[Python-Dev] relative import circular problem
Kristján Valur Jónsson
kristjan at ccpgames.com
Tue Apr 2 11:24:37 CEST 2013
> -----Original Message-----
> From: Python-Dev [mailto:python-dev-
> bounces+kristjan=ccpgames.com at python.org] On Behalf Of Barry Warsaw
> Sent: 1. apríl 2013 22:16
> To: python-dev at python.org
> Subject: Re: [Python-Dev] relative import circular problem
> On Apr 01, 2013, at 08:20 PM, Kristján Valur Jónsson wrote:
> >The relative import syntax
> > (from foo import bar) is a getattr type of lookup (i.e. import foo,
> > then get attr from it).
> >This is in contrast with absolute import
> > import foo.bar (get the module foo.bar from sys.modules or import
> > it)
> > bar = foo.bar
> I always thought of both syntaxes as absolute imports because they both
> name the full dotted path to the module you want. This contrasts with true
> 328 relative imports such as:
> from ..foo import bar
Right, the example I gave was not a relative import but an absolute one, relative imports always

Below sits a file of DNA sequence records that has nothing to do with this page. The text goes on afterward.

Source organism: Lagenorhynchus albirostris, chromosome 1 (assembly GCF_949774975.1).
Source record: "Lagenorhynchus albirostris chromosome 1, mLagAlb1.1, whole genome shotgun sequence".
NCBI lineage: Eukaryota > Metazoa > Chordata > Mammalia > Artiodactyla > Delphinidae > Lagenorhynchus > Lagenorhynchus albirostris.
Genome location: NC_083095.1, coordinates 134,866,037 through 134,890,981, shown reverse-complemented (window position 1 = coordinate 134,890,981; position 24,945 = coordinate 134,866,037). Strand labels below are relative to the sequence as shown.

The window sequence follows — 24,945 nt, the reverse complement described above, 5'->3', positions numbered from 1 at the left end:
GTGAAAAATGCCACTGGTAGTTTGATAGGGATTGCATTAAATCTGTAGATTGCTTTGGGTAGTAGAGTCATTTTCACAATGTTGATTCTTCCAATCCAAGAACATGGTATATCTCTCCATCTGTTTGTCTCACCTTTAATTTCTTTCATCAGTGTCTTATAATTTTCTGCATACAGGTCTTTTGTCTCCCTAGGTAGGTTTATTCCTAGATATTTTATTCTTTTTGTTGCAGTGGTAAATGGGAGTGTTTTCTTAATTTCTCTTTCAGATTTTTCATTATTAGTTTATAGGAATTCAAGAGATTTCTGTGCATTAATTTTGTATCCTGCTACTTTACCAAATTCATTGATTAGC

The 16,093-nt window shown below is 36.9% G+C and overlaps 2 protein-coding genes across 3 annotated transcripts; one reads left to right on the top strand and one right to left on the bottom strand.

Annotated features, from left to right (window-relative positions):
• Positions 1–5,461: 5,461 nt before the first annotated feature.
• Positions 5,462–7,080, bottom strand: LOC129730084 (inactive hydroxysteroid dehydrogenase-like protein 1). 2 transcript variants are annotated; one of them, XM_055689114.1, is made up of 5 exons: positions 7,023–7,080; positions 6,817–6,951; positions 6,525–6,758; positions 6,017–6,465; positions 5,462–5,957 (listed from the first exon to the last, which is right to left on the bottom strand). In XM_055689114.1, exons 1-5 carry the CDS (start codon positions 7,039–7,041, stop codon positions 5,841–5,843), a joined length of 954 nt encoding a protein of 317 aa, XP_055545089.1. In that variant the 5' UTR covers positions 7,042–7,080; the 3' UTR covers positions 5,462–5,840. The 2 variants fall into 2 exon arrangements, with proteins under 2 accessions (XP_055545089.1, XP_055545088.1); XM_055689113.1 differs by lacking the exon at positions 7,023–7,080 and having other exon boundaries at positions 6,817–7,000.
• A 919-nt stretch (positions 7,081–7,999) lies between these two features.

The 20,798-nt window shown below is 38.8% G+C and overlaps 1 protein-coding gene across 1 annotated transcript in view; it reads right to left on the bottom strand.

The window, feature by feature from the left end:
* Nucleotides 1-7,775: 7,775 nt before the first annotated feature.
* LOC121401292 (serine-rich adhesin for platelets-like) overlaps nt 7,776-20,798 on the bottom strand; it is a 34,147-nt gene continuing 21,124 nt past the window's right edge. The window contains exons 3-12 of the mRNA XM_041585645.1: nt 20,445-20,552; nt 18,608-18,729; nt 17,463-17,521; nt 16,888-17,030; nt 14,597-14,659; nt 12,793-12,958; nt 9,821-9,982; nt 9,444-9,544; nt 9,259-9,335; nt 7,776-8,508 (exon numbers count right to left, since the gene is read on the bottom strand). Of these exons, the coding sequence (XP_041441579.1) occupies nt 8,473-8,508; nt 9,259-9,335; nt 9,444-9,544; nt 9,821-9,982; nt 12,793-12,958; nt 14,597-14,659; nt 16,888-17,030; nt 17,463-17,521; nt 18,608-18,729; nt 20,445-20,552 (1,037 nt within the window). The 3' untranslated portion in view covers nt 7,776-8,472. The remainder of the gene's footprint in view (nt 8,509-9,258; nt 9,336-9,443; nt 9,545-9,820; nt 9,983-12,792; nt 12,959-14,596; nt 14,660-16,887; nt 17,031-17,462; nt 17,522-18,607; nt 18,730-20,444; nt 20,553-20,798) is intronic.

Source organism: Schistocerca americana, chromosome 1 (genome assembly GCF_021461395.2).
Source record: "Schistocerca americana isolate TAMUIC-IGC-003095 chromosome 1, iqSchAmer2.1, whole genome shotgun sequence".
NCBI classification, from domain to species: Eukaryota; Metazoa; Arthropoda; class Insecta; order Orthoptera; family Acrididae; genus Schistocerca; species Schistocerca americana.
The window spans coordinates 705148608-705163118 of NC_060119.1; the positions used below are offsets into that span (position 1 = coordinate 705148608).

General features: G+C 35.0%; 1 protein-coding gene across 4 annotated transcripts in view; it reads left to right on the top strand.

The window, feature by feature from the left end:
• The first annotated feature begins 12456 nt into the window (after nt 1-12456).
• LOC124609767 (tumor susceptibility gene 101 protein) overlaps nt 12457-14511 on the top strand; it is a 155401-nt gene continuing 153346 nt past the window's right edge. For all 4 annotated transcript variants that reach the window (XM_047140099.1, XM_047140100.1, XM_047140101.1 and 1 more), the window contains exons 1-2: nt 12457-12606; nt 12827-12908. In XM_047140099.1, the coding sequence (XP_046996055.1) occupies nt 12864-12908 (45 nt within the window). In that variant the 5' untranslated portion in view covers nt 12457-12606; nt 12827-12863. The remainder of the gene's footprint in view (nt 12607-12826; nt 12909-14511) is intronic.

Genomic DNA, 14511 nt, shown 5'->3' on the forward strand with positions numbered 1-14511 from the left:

starting with a dot. I should have been more clear.
However, relative imports can _only_ be performed using the "from X import Y syntax" (http://www.python.org/dev/peps/pep-0328/#id3)
and so, when one wishes to use relative imports, the parent module must be fully initialized with the child module as an attribute.
importing with the "import X.Y" does not appear to have this restriction.
> I personally dislike PEP 328 relative imports, since they seem fragile, but that's a different discussion.
Yes. I find them very useful. In our environment, we tend to write packages that then go into
different places. Using relative imports allows us the freedom to move packages around and rename
them, for example, make a package a sub-package of another, and do this differently for different products, while still sharing code.
A package can thus refer to internals of itself, without knowing its own name, or absolute path. This is really useful.
Consider this a property of Python-based "products", with a custom assembly of source code, as opposed to publicly
available packages that always install into the sys.path
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